The Minister for Culture, Heritage and the Gaeltacht Josepha Madigan announced a €1 million capital grant for the National Opera House before her arrival in Wexford last Friday to officially open the 67th Wexford Festival Opera.
The announcement came as the Opera House reached its 10th anniversary after opening in 2008 at a cost of €33 million on the site of the old Theatre Royal in High Street.
'I am conscious that we are celebrating the 10th anniversary of the opening of this magnificent Opera House', said Minister Madigan.
'And while this auditorium looks as good as the day it opened, we are all aware that every house requires continued investment to keep it in shape'.
'So I am delighted to announce that my department will be investing €1 million in necessary updating and refurbishment works over the next three year's to protect the State's investment in this building and to ensure that the National Opera House continues to operate at the highest quality levels for many years to come'.
She described Wexford as a global leader in opera and a national example in the arts. 'The Government is deeply appreciative of this and is strongly supportive of the arts and Ireland's arts community', said Deputy Madigan who watched the town's annual fireworks display before attending the opening production of the L'Oracola' and 'Mala Vita' in the Opera House.
The Minister said An Taoiseach Leo Varadkar had made a public commitment to double funding for culture and the arts by 2025.
'In Budget 2019, I was delighted to increase funding for arts and culture by over €22 million, which includes a funding increase by €6 million to €75 million for the Arts Council.'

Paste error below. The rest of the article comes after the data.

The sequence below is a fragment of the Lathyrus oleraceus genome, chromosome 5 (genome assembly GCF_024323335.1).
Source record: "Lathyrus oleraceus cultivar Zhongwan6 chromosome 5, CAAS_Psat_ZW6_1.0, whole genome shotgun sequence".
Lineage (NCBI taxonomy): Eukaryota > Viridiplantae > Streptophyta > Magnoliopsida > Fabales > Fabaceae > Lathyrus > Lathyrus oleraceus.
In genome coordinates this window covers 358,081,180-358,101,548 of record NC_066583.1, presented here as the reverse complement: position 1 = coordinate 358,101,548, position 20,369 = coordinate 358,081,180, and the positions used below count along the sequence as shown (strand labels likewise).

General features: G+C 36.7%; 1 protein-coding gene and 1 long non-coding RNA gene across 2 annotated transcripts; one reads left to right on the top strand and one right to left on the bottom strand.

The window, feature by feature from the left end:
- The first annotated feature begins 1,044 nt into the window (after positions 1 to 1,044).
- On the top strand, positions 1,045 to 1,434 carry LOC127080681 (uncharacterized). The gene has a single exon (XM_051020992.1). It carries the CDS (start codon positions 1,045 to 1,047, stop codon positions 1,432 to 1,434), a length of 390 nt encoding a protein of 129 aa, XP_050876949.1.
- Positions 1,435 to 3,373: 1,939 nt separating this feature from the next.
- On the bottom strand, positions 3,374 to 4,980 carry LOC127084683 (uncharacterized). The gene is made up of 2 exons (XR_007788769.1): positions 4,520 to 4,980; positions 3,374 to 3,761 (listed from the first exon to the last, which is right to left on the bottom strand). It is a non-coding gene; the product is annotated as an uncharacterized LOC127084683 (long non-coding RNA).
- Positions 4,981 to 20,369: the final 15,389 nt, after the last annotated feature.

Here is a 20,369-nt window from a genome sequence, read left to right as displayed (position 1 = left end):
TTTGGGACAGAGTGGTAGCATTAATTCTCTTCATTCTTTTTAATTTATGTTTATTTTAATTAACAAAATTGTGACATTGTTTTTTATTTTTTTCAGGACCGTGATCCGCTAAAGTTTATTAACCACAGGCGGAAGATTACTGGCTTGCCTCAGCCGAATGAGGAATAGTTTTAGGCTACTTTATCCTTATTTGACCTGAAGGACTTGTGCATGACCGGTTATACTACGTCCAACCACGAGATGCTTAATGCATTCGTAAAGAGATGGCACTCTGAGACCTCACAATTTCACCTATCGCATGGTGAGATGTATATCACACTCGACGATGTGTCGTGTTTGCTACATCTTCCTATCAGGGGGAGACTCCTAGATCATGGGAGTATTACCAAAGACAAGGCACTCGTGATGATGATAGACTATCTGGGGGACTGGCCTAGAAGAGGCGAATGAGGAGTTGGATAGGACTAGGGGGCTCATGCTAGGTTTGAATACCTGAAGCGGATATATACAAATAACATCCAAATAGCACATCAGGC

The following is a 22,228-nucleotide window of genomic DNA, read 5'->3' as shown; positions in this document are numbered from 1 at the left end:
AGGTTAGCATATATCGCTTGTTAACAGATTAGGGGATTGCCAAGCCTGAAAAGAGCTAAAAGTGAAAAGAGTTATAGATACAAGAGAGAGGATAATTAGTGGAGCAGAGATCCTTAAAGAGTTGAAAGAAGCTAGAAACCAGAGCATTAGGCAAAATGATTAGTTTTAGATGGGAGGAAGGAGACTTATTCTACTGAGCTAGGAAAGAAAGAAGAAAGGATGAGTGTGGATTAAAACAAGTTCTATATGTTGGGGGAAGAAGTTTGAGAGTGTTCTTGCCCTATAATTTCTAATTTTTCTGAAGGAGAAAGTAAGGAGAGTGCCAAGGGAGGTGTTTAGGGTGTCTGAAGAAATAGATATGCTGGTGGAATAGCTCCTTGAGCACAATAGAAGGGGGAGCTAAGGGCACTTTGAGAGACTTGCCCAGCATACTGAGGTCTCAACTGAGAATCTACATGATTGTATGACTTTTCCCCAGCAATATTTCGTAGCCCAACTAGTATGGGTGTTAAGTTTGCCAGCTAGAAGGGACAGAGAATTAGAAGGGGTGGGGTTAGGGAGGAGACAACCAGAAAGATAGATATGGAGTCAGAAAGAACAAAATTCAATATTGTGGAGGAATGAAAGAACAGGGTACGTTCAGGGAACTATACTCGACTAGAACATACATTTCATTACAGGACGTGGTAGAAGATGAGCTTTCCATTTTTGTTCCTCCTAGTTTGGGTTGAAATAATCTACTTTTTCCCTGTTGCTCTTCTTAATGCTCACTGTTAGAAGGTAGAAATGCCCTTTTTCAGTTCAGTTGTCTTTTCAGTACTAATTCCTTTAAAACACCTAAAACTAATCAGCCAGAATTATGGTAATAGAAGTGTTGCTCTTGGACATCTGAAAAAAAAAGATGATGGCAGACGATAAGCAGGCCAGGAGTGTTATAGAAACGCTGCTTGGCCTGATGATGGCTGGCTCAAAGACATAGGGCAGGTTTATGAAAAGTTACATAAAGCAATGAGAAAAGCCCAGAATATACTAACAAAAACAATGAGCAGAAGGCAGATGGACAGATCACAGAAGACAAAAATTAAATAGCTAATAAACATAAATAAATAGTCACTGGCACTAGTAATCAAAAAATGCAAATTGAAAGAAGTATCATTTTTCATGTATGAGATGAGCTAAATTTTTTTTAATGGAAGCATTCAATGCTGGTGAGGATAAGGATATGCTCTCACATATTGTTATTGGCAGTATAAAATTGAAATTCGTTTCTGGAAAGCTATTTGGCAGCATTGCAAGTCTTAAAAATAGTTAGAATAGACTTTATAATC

Welcoming the financial announcement, the Chief Executive of Wexford Festival Opera David McLoughlin said the organisation is deeply grateful to the Minister and her Department for continuing and extending the Government's investment in this unique national cultural asset.
He said the funding will enable Wexford Festival to invest in the fabric of this 'highly sophisticated venue' and maintain the National Opera House at a world-class standard in keeping with its national status.
'This investment, in what is a crucial element of the nation's cultural infrastructure, will directly enhance the experience of the increasing numbers of audiences and artists who participate in multi-disciplinary performances in the venue year-round, said Mr. McLoughlin.
'The importance of the Festival, and its home, has been recognised by Government in the provision of funding provided for the construction of Wexford Opera House, now the National Opera House, on the site of the former Theatre Royal in the heart of Wexford town, where the Festival began 67 years ago'.